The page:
GERMINO MONTEREY 100
Based on the original "Super Amplifier" from the 1966 time period also known as the JTM-45/100. Original examples of these early amps are getting harder and harder to find, and prices keep escalating. The Monterey 100 "Super Amplifier" is a faithful re-creation of the JTM-45/100 in every way with extreme attention to detail in build quality and components. The sound is unmistakably vintage with it's huge full sound evoking memories of Fresh Cream, early Hendrix and early AC/DC.
Inside the heart and soul of the Monterey 100 you will find the quality construction that sets the standard for all Germino models and by which others are judged. Meticulous wiring with the absolute best quality parts available are perfectly arranged on an original style tag board. Spot welded aluminum chassis, custom wound paper bobbin transformers with correct interleaving ratio's, CTS potentiometers with correct audio taper (Presence control is linear taper), vintage style mustard coupling capacitors, Carbon film and carbon comp resistors, Cliff jacks, and NOS tube sockets. The aluminum chassis is made with 1" folded and spot welded corners for strength out of .90 gauge material. Perforated tag boards are used for both power supply and main board assembly. The Monterey 100 displays a white back panel with black lettering and accurate "Super Amplifier" script as an original. Period correct gold "plexi" front panel is used with correct font. Chassis is mounted in a full size 100 watt flat lip head cabinet with gold piping and accurate radius of the front panel cutout. Power transformer is the Drake 1204-43 with 3" stack. The original voltage spec of 560vdc has been lowered to 500vdc so current production KT-66's can be used. Output transformer is the 2" stack 1202-84 with 4K primary impedance as the original. Output selection is 16 ohms, 8 ohms, and 100v line. Obviously the 100v line was never used but the winding does affect the sound of this unit.
The Monterey 100 circuit is the typical Bass circuit from the JTM era. Tone control values are a 56K slope resistor and 250pf capacitor. Power supply filtering is very low as the original JTM-45/100 and is key element to the feel and response.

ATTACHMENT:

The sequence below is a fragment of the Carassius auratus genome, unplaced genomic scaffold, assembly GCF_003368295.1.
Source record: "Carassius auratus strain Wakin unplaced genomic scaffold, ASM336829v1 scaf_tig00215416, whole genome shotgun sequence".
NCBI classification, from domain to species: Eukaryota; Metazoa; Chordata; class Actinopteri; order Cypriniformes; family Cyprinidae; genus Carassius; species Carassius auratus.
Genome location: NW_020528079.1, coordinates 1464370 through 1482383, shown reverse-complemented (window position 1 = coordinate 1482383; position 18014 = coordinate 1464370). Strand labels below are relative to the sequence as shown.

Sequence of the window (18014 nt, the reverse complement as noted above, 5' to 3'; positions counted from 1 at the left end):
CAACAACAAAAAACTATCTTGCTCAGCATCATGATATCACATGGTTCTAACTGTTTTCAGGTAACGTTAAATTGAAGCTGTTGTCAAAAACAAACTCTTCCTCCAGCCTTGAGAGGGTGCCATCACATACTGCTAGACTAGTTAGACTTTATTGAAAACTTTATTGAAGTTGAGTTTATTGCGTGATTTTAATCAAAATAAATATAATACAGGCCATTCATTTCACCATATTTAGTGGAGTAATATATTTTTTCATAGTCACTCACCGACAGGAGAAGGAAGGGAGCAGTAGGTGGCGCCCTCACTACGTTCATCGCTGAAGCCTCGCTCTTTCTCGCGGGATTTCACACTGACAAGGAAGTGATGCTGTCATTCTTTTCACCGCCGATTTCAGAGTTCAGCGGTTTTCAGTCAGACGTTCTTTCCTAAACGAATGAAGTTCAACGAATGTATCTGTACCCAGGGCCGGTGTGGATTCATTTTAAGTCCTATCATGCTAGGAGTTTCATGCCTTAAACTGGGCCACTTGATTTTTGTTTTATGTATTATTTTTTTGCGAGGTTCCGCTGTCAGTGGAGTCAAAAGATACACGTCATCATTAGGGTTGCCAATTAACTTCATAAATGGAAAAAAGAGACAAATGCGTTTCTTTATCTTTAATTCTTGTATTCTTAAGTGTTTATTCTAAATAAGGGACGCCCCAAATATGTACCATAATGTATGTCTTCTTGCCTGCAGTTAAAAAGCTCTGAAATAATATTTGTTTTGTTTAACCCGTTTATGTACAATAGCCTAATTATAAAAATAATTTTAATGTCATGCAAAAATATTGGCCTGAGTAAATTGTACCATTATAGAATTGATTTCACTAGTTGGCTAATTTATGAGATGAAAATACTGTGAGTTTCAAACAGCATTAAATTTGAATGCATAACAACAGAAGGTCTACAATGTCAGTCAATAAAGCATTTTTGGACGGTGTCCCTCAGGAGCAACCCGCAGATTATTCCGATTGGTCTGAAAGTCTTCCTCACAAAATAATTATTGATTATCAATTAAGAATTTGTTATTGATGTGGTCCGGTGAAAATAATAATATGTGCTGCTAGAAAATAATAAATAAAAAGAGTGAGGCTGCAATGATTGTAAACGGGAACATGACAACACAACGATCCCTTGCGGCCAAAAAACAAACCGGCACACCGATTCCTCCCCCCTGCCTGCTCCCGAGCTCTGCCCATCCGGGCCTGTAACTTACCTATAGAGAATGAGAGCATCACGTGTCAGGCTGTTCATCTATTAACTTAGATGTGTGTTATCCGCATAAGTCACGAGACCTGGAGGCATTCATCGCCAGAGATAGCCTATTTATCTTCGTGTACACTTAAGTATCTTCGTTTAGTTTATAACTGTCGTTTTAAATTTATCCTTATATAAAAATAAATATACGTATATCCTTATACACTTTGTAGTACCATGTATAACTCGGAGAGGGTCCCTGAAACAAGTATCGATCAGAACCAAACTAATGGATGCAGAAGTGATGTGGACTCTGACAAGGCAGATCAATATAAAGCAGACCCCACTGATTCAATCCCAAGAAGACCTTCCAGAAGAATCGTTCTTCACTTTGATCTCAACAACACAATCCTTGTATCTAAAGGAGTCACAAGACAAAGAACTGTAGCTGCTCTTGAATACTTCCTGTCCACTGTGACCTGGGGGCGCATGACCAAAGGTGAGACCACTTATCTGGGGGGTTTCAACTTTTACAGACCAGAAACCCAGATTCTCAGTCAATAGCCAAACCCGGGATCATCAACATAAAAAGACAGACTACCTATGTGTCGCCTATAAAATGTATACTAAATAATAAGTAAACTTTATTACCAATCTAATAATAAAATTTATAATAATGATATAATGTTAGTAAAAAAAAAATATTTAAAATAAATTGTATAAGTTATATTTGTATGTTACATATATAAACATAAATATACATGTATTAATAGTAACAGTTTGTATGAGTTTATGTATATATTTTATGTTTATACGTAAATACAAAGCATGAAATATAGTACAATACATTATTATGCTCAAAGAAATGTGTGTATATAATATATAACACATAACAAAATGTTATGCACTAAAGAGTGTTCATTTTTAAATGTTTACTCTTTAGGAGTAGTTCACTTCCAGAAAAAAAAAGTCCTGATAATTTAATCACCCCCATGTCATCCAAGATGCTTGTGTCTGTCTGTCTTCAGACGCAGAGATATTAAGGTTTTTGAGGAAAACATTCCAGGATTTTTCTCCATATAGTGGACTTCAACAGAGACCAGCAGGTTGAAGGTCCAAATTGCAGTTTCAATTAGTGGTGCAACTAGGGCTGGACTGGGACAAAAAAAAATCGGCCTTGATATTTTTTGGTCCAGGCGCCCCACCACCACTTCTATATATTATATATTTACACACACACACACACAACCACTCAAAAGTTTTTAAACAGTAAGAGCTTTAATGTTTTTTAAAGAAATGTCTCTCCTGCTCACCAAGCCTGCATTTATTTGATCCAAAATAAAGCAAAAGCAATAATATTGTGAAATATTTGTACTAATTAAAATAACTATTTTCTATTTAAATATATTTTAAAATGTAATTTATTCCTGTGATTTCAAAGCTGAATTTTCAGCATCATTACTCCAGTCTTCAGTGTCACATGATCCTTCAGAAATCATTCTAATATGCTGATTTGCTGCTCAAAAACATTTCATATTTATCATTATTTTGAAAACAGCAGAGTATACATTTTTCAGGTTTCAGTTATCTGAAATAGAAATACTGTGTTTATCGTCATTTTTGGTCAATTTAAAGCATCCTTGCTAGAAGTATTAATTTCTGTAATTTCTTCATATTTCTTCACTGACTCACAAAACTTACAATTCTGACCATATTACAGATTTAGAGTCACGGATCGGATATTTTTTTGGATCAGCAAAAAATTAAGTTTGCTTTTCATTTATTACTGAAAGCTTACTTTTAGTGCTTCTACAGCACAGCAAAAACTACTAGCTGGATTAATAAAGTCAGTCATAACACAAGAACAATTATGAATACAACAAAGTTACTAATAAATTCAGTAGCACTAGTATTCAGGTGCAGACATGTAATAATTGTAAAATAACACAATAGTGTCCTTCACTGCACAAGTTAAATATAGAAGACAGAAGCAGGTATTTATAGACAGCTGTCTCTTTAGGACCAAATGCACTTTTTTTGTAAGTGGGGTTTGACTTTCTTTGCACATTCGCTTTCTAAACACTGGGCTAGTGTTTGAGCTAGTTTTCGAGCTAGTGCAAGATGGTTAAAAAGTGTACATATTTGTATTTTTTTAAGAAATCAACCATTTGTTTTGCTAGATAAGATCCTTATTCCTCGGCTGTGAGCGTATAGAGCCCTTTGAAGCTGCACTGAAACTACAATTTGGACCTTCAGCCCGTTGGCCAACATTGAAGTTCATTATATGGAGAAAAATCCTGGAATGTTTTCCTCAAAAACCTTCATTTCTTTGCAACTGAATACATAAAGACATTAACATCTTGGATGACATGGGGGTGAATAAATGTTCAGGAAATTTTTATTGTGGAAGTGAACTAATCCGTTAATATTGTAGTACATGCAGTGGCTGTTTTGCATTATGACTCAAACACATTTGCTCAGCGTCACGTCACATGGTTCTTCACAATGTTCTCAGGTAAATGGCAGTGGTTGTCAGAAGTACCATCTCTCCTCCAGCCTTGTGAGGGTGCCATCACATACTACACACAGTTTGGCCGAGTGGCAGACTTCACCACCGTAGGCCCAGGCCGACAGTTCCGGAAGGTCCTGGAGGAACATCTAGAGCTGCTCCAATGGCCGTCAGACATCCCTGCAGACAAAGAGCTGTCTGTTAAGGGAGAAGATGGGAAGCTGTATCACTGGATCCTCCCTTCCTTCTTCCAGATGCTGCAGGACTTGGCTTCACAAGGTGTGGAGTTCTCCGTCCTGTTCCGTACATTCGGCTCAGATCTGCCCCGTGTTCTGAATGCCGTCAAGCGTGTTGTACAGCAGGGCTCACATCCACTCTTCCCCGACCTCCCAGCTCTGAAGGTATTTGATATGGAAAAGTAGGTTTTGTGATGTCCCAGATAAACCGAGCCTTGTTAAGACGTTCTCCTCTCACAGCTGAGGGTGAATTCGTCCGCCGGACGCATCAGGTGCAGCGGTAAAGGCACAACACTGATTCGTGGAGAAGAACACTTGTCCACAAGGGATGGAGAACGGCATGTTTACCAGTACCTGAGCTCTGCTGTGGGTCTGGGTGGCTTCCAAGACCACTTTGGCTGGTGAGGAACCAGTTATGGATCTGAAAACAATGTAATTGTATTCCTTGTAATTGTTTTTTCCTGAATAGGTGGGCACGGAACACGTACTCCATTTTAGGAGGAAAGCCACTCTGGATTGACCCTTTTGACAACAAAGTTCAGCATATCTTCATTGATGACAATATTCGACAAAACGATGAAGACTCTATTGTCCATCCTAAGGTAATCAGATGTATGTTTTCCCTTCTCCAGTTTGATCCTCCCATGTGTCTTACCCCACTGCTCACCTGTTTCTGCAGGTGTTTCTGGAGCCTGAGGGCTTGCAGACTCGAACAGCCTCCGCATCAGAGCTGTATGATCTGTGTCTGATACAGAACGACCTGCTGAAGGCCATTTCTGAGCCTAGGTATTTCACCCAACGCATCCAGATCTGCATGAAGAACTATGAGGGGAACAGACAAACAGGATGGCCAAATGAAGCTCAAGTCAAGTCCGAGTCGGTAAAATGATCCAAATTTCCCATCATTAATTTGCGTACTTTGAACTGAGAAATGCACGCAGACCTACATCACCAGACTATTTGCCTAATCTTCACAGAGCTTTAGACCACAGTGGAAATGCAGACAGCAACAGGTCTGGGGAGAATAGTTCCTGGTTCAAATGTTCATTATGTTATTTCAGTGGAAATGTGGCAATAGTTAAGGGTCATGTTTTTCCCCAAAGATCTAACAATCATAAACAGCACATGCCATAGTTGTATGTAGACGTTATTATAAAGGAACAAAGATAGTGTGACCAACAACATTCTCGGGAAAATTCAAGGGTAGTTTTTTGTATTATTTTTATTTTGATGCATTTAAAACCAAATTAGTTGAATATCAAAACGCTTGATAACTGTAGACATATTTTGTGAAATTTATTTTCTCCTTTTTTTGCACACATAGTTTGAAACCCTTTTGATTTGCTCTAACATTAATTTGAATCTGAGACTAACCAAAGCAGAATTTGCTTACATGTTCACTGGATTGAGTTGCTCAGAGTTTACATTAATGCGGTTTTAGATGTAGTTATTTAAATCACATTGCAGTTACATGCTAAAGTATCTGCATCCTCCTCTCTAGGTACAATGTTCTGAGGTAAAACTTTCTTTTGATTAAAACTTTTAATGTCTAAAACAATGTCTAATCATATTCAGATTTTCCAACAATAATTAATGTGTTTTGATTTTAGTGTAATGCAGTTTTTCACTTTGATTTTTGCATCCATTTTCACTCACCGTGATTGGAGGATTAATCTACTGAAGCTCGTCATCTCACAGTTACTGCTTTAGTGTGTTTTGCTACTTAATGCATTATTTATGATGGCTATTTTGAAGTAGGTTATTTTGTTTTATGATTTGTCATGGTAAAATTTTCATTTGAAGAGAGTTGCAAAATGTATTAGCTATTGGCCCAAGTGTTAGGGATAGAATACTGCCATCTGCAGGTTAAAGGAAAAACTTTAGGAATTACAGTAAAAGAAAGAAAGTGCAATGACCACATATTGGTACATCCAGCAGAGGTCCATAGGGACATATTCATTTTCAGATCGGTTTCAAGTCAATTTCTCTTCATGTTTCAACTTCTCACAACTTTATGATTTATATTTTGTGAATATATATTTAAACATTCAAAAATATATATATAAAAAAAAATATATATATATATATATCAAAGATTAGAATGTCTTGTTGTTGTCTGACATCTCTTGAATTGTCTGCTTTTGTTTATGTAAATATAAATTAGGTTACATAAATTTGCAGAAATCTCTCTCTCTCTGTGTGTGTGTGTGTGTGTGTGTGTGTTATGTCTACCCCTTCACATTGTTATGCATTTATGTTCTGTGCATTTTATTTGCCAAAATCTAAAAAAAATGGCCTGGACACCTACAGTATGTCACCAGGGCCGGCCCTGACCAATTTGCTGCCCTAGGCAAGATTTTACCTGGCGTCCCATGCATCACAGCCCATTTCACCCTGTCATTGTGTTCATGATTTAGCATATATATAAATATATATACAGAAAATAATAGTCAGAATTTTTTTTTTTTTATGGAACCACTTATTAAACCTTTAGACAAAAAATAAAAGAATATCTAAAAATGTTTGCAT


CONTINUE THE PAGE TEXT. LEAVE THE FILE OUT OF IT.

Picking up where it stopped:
This amplifier was made to fully capture the tone and vibe of the early Marshall Super Amplifier. The most fabled performance being the Jimi Hendrix Experience at Monterey Pop Festival in the summer of 1967 hence the name Monterey 100. These early 4 KT-66 powered with very low filtering produce a unique tone that was used by many greats in early recordings. The Monterey 100 fully captures the tone AND feel of these early amps with the addition of unparalleled reliability and quiet operation. The early tones of Hendrix, Free, Cream and others are readily available for those who have trained their hands and hearts in the musical sense.
ABOUT GREG GERMINO
Greg Germino became immersed in music as many did by the
British Invasion of the 60's by groups such as The Beatles and The Rolling
Stones. Hours were spent by an old RCA Hi-Fi unit spinning records by these and
other groups while singing along.
By 1969 Greg had begun playing acoustic guitar learning some
basic chords, however his full love affair with electric guitar tones was
inspired by an early 1972 live performance of The Allman Brothers Band. His
first Les Paul was acquired soon-after along with his first tube amp, an Ampeg
B12XT Portaflex. Greg began listening intently to music by the ABB, Eric
Clapton, Led Zeppelin, The Who and others. He began playing with bands the
following year in 1973.
During High School he took his first electronics class and
began learning about circuits. Playing during his High School years and
afterward he acquired his first 100 watt Marshall around 1977. Vintage
equipment was more prolific in those days. After noticing that older Marshall
amps sounded better than his 1974 Super Lead Greg changed many of the board
components to match his friends 69 Super Lead.
Through the late 70's and into the 80's Greg played with
various bands and continued to educate himself regarding tone, playing
technique and absorbed what he could regarding tube amps. Beginning 1984
through 1995 Greg worked as a technician primarily on DC circuits. By the early
90's he was working part time with Rich Bogart of  "The Tube Farm" who originally marketed and
trademarked the Accu-bias and where another future amp builder, Steve Carr also
worked on occasion.
In 1995 Greg worked briefly in music retail at Fat Sound
Guitars. This was short lived due to moving to the mountains of North Carolina
and working the next 3 years as guitarist for the Boone based band
Returning off the mountain in 1998 Greg worked for Bull City
Sound as a bench technician working on a variety of tube amplifiers. After this
Greg did service work briefly for Shomaker Guitars before moving on to work with
Mojo Musical Supply in January 2001. There he handled phone orders, repairs,
questions in reference to Marshall amps and helped expand the company's
aftermarket Marshall parts and cabinet offerings. Late in 2001 he was
commissioned to build the Mojo "Tone Machine" amplifier consisting of
a run of 30 pieces.
In May 2002 Germino Amplification began with the first
production pieces being shipped to dealers at that time.
Greg has remained active in bands, playing small 100-200
seat clubs to 1200 seat theatre rooms in a variety of settings over the years.
His commitment to his product is evident in workmanship, passion for work and
continued excellent customer support.